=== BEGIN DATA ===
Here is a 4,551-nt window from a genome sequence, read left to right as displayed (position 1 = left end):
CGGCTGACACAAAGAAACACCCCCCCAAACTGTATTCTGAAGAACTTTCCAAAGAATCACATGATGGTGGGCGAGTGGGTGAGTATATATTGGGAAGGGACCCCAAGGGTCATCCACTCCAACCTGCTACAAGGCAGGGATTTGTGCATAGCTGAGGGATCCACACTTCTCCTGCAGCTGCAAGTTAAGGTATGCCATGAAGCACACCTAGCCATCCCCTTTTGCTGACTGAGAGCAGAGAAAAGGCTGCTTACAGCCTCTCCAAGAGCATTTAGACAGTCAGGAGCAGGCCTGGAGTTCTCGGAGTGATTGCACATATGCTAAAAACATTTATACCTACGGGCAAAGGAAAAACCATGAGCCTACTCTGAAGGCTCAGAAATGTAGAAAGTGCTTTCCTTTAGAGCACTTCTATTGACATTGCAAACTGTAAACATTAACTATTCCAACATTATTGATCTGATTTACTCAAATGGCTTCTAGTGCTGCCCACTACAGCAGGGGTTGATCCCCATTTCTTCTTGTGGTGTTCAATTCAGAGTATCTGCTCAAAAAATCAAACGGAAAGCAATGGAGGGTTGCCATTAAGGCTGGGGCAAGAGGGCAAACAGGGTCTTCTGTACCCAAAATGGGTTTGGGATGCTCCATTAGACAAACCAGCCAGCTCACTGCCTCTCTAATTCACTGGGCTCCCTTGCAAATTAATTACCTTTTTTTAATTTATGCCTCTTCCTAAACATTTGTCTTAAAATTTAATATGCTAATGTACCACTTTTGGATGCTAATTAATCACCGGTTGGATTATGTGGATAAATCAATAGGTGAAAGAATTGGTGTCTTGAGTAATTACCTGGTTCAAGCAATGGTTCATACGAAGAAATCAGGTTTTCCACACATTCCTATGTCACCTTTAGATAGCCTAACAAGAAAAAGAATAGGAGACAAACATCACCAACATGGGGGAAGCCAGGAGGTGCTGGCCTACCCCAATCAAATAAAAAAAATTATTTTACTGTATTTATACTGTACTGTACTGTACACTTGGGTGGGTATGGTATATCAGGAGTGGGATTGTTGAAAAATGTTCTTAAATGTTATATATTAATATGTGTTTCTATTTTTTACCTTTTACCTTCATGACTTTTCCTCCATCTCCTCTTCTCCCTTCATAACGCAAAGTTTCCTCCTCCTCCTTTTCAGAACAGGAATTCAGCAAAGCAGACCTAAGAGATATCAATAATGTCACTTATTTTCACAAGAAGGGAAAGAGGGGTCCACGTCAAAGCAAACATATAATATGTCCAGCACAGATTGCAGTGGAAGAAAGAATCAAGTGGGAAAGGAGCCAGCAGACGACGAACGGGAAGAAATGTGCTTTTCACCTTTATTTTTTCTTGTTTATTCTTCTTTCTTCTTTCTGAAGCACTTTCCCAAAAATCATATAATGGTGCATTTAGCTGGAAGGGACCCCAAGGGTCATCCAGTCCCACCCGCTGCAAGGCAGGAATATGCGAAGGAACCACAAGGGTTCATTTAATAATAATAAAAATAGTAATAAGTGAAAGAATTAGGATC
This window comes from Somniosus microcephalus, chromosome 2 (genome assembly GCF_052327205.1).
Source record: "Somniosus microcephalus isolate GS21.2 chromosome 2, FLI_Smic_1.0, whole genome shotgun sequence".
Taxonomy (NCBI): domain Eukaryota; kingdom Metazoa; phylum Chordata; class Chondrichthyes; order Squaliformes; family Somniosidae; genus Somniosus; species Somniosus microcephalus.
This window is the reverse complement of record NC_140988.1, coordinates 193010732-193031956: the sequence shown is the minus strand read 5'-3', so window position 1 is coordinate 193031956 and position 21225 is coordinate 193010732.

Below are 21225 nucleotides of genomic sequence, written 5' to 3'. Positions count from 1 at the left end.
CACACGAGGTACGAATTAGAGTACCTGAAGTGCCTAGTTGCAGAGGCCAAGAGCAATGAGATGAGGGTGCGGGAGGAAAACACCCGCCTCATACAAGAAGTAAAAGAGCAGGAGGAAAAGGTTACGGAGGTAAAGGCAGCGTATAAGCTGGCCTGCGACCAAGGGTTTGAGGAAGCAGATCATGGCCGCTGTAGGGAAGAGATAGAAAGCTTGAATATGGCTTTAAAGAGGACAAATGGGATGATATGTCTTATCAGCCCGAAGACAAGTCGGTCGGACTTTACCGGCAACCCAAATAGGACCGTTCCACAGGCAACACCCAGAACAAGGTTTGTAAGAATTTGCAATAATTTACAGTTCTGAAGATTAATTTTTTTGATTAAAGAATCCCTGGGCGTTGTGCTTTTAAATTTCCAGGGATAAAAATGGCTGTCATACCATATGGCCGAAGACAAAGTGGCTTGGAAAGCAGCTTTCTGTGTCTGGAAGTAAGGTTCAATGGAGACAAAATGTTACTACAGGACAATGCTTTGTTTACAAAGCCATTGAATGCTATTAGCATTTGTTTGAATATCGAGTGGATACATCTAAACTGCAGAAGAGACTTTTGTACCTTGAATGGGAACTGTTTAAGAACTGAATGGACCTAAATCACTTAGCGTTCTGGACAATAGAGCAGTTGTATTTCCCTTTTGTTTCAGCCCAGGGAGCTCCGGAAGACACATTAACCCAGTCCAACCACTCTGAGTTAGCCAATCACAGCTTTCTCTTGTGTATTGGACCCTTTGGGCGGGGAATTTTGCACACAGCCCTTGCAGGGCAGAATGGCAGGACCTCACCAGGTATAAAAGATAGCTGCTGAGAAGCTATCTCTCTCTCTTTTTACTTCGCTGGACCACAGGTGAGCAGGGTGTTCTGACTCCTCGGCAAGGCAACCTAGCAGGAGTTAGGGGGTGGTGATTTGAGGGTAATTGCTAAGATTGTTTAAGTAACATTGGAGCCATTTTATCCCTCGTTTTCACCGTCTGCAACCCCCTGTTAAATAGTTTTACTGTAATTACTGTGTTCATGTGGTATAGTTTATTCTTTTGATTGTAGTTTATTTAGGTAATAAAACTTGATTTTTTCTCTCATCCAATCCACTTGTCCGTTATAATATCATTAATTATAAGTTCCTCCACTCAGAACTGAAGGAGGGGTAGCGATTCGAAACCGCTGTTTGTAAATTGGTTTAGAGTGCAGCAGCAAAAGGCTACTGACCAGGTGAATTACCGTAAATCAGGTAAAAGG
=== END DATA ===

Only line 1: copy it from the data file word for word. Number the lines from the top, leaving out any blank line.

Here is a 4,551-nt window from a genome sequence, read left to right as displayed (position 1 = left end):